One of the UK's biggest children's channels is in for a shake-up next month as Fox Kids Europe (FKE), home to such animated favourites as the Power Rangers, Totally Spies and Teenage Mutant Ninja Turtles, renames as Jetix.
In a move that will see Jetix programming reaching an audience of 137million households globally, FKE will start to introduce Jetix-branded programming blocks, with a view to renaming all Fox Kids channels by the autumn.
The deal follows Disney's purchase of 75 per cent of Fox Kids in 2001.
Disney bought the channel because it filled a gap in its coverage: Fox Kids focuses on the kind of action-adventure programmes loved by young boys in particular.
"Disney does not have the rights to Fox in the US, so it was not able to produce programmes under one brand," says Shari Donnenfeld, vice-president of marketing and communications, Fox Kids Europe.
In the UK, Fox Kids is aired on the Sky platform as well as major cable carriers Telewest and NTL. The programmes reach 1.9million viewers a month and an associated website, www.foxkids.co.uk, gains ten million page impressions with 710,000 unique users a month.
Fox has been in the UK since 1996 and, along with The Cartoon Network and Nickelodeon, has become one of the big three cartoon channels. Donnenfeld says it is using its existing characters to introduce Jetix to the audience.
She insists: "It is a rename, not a rebranding. Jetix has the same brand values as Fox Kids. It will have cheeky characters that offer high-energy entertainment."
As well as using well-known characters such as Totally Spies and Inspector Gadget, Jetix will also introduce new characters such as Sonic X to hook its audience.
The company has used promotional marketing vigorously. Fox Kids marketing director Allan Stenhouse has said promotions make up at least 75 per cent of marketing activity (P&I, April 2003), spent on campaigns such as footballing tournament the Fox Kids Cup, run in partnership with Adidas. Other third-party promotional partners have included McDonald's - Fox ran a pan-European promotion with the fast-food giant last month (P&I, February).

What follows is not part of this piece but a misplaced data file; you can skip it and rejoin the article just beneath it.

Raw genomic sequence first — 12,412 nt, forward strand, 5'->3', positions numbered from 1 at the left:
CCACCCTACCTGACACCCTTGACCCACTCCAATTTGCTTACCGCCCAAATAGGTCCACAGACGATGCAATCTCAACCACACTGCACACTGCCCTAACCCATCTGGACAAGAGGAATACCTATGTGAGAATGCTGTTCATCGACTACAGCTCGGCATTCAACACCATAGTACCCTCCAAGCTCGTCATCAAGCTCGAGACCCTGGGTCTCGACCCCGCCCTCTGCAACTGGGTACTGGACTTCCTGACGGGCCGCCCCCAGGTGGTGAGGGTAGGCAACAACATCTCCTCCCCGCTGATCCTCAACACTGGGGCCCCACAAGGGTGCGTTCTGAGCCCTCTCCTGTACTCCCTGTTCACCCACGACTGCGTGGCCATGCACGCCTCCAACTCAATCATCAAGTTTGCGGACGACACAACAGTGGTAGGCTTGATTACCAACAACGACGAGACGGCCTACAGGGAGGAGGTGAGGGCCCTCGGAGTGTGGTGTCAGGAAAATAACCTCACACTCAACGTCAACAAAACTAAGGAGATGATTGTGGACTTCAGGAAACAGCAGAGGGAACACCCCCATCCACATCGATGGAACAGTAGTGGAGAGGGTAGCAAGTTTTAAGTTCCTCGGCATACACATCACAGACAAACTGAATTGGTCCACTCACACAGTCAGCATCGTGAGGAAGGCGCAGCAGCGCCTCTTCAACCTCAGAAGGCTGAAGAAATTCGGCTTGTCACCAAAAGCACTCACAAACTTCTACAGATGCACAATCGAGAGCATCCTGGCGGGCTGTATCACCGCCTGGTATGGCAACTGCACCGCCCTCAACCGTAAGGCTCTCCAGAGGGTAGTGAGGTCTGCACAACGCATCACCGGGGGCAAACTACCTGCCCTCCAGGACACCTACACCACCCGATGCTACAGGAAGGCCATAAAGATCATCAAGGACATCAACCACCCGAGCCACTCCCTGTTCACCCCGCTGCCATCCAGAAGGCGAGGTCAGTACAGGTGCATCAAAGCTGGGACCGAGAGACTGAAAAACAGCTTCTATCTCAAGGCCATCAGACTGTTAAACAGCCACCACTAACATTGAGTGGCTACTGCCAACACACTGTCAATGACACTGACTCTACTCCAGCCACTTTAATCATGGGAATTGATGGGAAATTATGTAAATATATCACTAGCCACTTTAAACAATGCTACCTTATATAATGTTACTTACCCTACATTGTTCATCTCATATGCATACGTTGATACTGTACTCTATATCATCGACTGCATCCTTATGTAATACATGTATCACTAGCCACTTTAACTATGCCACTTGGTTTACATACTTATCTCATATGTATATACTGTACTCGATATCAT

Donnenfeld says the company is "turning up the speed" on merchandising and licensing with the hire of a new managing director at its consumer products division, Ronnie Cook.
Dave Lawrence, planning director of youth marketing specialist Logistic Kids, says Fox is taking the right approach. "Kids are led by the characters and channel loyalty is not that strong," he says. "There is an inherent danger that this will lead to confusion, so you need to let them know about the change."
Strong identity crucial
But Andrew Levy, chairman of licensing body LIMA, says it is vital to get branding right. "It is important to have a strong channel identity," he says. "Nickelodeon merchandising has been very successful."
Donnenfeld will not be drawn on the plans for the Jetix launch except to say an integrated blitz should be expected.
Promotions should play an important part in positioning Jetix and getting the message out to viewers, according to Lawrence.
"I'm sure Fox will be looking to line up partners," he says. "It's all part of the repertoire of communications."
And Jetix should find plenty of willing partners, he adds. "The great thing about linking with an umbrella brand such as Jetix is it allows you access to more than one character. Even if the audience does not know the programme brand, they will certainly recognise their favourite characters."
JETIX AT A GLANCE
- Jetix is a global action-adventure programming brand
- Its reach is 137million television homes globally in 77 countries and 18 languages
- UK reach is 1.9million viewers
- Target market: aimed at 2-14 years-olds, the channel has a "boy bias"
- Key characters: Power Rangers, Inspector Gadget, Teenage Mutant Ninja Turtles, Totally Spies, Jacky Chan.